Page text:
For the Love of Vets

For the Love of Vets

Should Your Cat Get A Rabies Vaccine Even If They Never Go Outside?

Erin Steeves

If you're caring for an indoor cat, you may be curious if there's really any point in getting your cat vaccinated against rabies. Rabies is only transmitted from animal to animal, either through bites or other shared bodily fluids. If a cat is indoors all the time, there's no risk, right? Unfortunately, the reality is that your cat could still be in danger. Here's why you should consider getting their rabies shot.

The Risk of Death

It can't be overstated that rabies is an extremely dangerous disease. Despite all the advances that modern medicine and science have made, there is no known way to recover from rabies once symptoms begin. At that point, the body and nervous system are so badly damaged by the disease that death follows shortly after. It's a terrible disease and one that should be avoided at all costs. Seeing a cat get it can be horrifying for the pet owner, and at that point, the only thing to do is agree to have the cat put down to prevent it from suffering further.

Getting In 

Many people think that if a cat is indoors, they're safe from diseases and other kinds of harm that other animals can potentially cause. However, this isn't necessarily true. Unless you're living in an extraordinarily secured home, it's always possible for an animal to get into your house. Raccoons often get into crawlspaces and under roofs and can potentially be rabies carriers. Even something as tiny as a small bat flying into your home could potentially carry this disease. Once an infected creature is in your home, your cat's risk of being harmed goes up dramatically, whether they're attacked or decide to hunt the animal themselves.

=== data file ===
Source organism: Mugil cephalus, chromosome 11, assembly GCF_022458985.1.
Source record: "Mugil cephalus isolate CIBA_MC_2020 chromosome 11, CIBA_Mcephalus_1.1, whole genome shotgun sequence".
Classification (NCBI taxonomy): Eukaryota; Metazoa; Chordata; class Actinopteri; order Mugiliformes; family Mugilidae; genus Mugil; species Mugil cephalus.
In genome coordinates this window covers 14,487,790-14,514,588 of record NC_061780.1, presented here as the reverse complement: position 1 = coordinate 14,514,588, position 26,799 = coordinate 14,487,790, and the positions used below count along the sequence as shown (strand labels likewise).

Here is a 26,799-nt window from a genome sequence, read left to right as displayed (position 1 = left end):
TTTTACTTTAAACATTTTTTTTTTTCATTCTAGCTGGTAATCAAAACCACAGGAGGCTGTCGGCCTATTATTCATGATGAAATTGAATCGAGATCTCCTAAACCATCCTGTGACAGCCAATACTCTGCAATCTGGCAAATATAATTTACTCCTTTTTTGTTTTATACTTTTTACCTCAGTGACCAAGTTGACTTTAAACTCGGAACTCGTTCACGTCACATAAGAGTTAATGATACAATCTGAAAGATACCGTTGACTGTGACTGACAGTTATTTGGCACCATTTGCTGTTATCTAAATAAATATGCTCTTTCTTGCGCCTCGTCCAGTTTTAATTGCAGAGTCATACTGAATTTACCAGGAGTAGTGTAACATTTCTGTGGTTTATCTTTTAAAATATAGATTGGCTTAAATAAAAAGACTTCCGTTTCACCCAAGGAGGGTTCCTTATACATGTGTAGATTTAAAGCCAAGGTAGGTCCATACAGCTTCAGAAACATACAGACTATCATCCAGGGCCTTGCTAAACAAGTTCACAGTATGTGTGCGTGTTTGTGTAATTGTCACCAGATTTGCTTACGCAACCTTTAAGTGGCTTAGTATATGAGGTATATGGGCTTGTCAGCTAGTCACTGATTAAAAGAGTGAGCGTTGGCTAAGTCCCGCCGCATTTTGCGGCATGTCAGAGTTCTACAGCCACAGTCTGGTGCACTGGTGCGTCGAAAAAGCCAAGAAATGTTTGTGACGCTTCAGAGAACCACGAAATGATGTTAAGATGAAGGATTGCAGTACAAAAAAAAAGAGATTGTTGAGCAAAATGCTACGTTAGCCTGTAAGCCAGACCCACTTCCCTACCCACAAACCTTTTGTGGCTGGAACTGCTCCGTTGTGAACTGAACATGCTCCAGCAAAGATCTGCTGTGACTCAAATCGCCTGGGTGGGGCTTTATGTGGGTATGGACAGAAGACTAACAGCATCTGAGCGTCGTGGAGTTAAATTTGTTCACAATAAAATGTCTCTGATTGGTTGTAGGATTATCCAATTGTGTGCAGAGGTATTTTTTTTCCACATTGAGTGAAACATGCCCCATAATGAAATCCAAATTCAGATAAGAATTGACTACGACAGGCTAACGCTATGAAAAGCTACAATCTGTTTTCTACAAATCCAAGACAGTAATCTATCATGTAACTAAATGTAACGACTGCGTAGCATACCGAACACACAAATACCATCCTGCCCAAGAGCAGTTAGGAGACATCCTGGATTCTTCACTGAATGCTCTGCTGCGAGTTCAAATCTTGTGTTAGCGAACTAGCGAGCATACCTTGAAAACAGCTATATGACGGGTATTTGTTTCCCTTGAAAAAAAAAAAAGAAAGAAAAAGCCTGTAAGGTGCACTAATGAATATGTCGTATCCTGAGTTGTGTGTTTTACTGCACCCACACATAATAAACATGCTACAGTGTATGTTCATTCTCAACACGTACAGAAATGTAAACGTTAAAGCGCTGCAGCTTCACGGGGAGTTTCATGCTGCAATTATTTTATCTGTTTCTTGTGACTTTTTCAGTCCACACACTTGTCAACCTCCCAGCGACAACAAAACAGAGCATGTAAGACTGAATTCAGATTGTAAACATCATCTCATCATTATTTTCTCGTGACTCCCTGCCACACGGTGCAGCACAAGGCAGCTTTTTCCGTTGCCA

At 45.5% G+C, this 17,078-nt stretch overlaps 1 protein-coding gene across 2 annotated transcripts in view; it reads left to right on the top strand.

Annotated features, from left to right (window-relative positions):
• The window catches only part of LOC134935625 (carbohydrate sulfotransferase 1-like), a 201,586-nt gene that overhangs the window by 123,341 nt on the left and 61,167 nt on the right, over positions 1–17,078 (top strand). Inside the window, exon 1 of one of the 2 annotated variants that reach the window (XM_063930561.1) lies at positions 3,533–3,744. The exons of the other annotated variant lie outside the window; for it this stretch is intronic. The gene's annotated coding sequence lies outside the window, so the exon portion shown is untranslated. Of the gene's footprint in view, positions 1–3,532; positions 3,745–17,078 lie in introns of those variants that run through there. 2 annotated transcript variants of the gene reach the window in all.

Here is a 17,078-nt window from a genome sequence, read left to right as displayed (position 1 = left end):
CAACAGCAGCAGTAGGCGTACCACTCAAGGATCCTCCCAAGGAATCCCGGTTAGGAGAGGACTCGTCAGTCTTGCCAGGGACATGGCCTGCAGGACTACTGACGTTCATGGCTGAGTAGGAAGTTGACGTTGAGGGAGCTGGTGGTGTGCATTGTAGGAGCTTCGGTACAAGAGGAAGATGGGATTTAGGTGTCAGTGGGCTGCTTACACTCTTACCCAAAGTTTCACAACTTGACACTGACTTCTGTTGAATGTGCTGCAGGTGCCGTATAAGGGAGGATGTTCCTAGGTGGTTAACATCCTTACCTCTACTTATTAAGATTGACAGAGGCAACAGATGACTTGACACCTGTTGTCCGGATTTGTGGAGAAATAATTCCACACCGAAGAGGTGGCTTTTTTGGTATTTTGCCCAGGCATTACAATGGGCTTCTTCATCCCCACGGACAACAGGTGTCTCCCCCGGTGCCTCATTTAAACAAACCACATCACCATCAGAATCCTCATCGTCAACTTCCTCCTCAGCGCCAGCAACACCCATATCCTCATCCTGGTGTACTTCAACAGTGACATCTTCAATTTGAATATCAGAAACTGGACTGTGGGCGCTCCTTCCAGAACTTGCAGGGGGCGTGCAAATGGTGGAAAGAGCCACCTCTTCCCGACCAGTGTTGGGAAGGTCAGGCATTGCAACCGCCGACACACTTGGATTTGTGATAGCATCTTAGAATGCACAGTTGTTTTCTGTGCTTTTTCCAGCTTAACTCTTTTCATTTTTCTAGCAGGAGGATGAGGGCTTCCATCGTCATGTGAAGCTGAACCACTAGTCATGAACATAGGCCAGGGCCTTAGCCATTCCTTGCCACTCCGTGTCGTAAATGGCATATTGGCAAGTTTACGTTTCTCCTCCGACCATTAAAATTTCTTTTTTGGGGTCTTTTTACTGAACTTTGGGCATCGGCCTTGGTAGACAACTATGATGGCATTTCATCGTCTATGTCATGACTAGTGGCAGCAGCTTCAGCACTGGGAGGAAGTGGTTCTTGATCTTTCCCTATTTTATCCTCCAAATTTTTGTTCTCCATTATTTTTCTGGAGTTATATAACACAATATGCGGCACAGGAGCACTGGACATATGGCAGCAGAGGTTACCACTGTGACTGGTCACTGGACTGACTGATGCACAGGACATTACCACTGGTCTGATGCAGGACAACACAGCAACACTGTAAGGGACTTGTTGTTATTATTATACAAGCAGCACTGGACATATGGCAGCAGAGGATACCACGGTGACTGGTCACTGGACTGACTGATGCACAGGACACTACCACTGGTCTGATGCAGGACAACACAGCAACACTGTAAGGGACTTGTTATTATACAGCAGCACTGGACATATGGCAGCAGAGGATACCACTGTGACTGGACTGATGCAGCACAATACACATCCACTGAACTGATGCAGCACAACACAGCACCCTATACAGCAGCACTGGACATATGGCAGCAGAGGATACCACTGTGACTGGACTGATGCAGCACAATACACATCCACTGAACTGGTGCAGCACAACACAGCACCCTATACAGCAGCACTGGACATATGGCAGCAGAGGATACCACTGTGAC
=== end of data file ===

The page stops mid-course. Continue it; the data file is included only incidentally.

Getting Out

While keeping your cat indoors can greatly improve their safety and help to extend their lifespan, it's not always foolproof. Cats are sneaky, agile, and curious about the outdoors. It's quite common for cats to manage to escape homes, leading to pet parents being frantic and worried for their cats.

While it's not something you'd want to have happen, there's always a possibility of your cat escaping. A door opening unexpectedly, a major disaster, or even a broken window could let your cat escape. While worrying about getting them home is hard enough, if your cat has been vaccinated, you can at least rest easy knowing that they're protected against dangerous diseases while they're among other animals.

For more information, contact a veterinarian or pet hospital in your area, such as Angel Pet Hospital.


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For the Love of Vets

Did you know that when a veterinarian graduates from veterinary school, they must take an oath before they are allowed to practice? This is similar to the Hippocratic Oath that doctors take upon graduating from medical school. The new vets promise that they will work to relieve animal suffering and promote the overall health of pets. They also promise to uphold their profession with dignity. If you have ever taken your pet to the vet, you've probably seen a vet live this oath firsthand. You can be confident your pet is in good hands. Learn more about vets and the wonderful work they do in the articles curated here.